From Oliver Blatch, Guardian Weekly, Series: First person Thursday 31 January 2008
Oliver Blatch published this statement from Jorge Gonzalez describing his and his family’s existence in Cuba and the general attitudes towards low wages, food shortages, the dual economy, and the political paralysis that prevents meaningful change.
Gonzalez is an ex-member of the Foreign Ministry.
I feel like a real revolutionary – someone who desires to see things change for the better. Here in Cuba, nothing ever improves. It only stays the same or gets worse.
Imagine, my daughter is 23 years old and she’s never ever stayed in a hotel. Not one night in her whole life. If she did go, the police would probably think she was a prostitute anyway.
Tienda, La Habana circa 1969, Photo by Arch Ritter
My wife works as a doctor. She was one of the first doctors to go to Venezuela to help Hugo Chávez with his socialist revolution. She earns 400 Cuban national pesos (£7.60) a month. That’s all we receive. She works six days a week, with one night shift included.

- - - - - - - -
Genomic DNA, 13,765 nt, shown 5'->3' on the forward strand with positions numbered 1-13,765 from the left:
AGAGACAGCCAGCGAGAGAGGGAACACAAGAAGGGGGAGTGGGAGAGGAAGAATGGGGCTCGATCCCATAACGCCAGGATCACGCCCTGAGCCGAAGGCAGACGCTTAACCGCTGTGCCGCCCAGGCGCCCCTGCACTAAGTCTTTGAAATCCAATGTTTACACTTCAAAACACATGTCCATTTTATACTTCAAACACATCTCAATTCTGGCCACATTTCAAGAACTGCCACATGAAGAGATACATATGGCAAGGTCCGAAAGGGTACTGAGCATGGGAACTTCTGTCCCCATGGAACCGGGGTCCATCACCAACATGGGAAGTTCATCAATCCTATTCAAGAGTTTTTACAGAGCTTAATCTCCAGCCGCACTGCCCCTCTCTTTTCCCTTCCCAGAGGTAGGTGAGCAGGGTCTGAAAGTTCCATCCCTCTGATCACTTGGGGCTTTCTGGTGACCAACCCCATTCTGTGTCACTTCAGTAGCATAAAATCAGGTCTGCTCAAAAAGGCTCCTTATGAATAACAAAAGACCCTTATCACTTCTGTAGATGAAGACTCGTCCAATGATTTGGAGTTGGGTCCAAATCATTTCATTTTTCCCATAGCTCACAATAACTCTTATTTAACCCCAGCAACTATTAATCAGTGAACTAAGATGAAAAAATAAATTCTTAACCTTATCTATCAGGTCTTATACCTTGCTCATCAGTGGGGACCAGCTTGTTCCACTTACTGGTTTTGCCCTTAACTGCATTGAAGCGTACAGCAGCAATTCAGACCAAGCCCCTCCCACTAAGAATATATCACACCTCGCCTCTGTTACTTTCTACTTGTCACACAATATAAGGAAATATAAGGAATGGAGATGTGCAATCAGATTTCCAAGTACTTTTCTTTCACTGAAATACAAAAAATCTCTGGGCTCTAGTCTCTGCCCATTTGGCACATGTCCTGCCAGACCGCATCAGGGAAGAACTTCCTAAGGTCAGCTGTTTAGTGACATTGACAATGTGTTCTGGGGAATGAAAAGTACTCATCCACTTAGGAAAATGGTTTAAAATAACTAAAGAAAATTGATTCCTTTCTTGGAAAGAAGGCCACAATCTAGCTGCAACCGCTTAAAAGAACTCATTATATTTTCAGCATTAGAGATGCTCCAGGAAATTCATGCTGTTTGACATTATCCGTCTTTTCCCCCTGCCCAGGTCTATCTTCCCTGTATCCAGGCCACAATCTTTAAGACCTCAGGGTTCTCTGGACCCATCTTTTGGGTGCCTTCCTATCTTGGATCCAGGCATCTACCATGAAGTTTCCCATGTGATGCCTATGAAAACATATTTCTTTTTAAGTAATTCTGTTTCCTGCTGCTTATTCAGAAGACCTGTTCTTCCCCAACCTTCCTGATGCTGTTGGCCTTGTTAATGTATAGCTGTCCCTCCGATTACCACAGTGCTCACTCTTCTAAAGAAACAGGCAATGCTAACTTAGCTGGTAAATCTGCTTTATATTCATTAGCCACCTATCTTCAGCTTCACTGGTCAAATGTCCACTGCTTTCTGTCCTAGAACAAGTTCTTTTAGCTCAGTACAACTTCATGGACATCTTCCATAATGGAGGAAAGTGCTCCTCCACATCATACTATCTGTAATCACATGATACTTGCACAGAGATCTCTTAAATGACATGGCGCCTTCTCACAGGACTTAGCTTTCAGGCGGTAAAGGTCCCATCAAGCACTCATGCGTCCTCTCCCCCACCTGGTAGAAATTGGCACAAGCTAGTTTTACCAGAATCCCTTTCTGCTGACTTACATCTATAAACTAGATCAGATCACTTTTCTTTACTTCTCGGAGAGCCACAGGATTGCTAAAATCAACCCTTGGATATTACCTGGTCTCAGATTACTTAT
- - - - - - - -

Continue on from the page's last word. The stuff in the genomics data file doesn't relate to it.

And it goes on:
A pair of shoes is worth around 30 Cuban convertible pesos (£7.66). So if we need some shoes, how are we supposed to wash or eat or pay for electricity? Sure, we get basic rations every month, but they only last about 10 days.
Tienda, circa 2007, Photo by Arch Ritter
At the moment my son is in the United States. He’s a ballet dancer. He escaped there illegally after a tour in Mexico; on the last day, he just disappeared. Now he has a car, laptop, mobile phone and an apartment that he rents.
And here I am, 46 years old, never having owned my own car. Just think about it. I have a beautiful beach less than half an hour away from my house and I haven’t visited it for three years because I can’t afford the transport.
That is why there’s a clandestine economy going on in every household. Everyone is on the make, selling things on the side. I graduated as a lawyer and worked in a variety of government positions, but now I earn my living as an odd-job mechanic. If the inspectors found out, I’d get severely fined.
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